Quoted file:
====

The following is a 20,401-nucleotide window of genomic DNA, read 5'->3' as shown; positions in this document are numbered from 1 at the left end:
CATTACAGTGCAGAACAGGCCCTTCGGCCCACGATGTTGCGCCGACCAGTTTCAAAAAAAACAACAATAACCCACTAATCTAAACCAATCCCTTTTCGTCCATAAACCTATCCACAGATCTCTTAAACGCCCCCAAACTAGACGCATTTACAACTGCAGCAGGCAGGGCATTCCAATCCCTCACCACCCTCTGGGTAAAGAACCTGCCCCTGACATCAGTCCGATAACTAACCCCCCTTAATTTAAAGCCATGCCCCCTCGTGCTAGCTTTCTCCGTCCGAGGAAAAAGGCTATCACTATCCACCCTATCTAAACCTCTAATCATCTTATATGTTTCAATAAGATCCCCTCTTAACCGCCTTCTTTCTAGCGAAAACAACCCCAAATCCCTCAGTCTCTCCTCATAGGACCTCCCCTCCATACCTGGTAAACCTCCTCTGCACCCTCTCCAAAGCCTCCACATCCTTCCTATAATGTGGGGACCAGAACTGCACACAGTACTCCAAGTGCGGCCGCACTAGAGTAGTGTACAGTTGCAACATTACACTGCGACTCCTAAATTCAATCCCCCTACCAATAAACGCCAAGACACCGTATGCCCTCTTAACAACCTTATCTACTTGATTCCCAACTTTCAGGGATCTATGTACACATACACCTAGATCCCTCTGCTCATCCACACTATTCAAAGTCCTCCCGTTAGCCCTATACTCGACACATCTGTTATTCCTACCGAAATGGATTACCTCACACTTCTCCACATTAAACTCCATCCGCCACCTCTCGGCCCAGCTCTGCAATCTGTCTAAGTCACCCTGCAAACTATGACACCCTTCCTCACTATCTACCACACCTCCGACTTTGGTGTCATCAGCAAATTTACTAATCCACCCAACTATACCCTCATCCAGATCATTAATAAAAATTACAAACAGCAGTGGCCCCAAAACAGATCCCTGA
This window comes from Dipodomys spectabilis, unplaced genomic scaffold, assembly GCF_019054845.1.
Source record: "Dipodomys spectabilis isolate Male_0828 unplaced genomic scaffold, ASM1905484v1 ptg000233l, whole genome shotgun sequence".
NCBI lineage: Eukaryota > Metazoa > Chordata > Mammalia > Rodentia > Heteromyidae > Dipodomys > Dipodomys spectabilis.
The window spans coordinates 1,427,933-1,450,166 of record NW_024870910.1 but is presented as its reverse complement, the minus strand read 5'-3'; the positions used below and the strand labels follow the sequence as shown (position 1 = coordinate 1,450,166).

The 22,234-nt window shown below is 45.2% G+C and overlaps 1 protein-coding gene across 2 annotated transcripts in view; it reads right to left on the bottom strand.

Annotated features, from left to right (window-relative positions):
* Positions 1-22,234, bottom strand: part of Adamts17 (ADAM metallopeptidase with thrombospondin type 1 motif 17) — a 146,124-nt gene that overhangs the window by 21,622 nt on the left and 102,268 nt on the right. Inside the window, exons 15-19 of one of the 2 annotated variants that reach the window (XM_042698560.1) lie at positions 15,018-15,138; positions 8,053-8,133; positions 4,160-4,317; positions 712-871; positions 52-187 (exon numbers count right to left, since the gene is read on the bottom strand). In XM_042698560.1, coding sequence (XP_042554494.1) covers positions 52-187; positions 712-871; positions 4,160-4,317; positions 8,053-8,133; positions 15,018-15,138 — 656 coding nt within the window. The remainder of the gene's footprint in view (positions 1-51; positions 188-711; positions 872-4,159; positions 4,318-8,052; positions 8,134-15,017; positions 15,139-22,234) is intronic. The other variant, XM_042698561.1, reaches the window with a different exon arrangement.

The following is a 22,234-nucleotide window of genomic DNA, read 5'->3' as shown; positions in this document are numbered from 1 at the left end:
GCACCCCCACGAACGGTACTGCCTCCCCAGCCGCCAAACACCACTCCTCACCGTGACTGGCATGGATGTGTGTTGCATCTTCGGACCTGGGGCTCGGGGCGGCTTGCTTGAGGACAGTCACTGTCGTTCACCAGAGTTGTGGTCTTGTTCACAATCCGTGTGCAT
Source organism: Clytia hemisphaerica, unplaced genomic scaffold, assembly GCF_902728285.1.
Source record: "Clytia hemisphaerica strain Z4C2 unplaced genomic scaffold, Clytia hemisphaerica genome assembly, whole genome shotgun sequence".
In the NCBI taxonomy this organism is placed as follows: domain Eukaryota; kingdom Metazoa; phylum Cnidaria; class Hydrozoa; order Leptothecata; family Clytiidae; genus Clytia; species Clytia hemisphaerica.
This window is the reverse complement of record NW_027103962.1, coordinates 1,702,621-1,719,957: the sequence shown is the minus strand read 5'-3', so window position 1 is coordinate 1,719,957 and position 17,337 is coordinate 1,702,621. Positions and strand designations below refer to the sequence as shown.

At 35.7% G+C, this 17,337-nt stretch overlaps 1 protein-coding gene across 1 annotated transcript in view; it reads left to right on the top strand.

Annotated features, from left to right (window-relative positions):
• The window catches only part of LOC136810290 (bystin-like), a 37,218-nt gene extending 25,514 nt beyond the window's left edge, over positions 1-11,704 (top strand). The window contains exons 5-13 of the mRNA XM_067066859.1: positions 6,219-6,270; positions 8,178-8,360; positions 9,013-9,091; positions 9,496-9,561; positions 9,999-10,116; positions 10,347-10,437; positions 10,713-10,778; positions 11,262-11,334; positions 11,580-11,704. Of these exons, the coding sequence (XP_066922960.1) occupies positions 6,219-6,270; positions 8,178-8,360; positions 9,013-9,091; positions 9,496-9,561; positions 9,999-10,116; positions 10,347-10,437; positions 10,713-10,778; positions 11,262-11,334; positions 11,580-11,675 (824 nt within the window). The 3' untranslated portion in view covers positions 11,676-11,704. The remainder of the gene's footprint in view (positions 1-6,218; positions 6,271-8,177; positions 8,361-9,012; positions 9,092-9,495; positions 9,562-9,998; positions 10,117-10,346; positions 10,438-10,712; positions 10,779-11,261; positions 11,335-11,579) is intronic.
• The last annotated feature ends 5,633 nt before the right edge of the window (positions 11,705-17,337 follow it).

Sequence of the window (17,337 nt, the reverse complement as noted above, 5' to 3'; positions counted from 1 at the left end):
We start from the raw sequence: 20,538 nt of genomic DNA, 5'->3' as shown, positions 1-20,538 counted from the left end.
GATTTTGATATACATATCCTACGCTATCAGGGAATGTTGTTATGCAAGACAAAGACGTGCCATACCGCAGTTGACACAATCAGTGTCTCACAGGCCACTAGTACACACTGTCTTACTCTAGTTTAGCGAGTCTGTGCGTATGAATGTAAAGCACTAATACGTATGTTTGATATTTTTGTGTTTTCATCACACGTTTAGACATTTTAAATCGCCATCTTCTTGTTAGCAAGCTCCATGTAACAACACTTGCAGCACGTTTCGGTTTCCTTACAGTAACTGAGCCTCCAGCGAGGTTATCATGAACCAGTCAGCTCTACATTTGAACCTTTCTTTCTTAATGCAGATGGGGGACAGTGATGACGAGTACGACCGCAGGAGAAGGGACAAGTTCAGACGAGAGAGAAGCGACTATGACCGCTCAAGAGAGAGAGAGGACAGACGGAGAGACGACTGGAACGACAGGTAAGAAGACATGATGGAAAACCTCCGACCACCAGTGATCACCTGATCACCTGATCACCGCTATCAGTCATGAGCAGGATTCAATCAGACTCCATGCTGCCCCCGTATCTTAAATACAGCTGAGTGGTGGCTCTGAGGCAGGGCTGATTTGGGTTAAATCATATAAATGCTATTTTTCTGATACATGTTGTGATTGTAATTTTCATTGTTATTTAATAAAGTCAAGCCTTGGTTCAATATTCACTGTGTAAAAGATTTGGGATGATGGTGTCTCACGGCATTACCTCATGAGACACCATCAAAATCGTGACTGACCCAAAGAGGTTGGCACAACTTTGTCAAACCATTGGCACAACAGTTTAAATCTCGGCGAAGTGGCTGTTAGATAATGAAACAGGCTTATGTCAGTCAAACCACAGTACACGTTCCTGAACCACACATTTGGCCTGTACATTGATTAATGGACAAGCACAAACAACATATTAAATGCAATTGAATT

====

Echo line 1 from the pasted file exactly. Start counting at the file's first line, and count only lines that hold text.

The following is a 20,401-nucleotide window of genomic DNA, read 5'->3' as shown; positions in this document are numbered from 1 at the left end: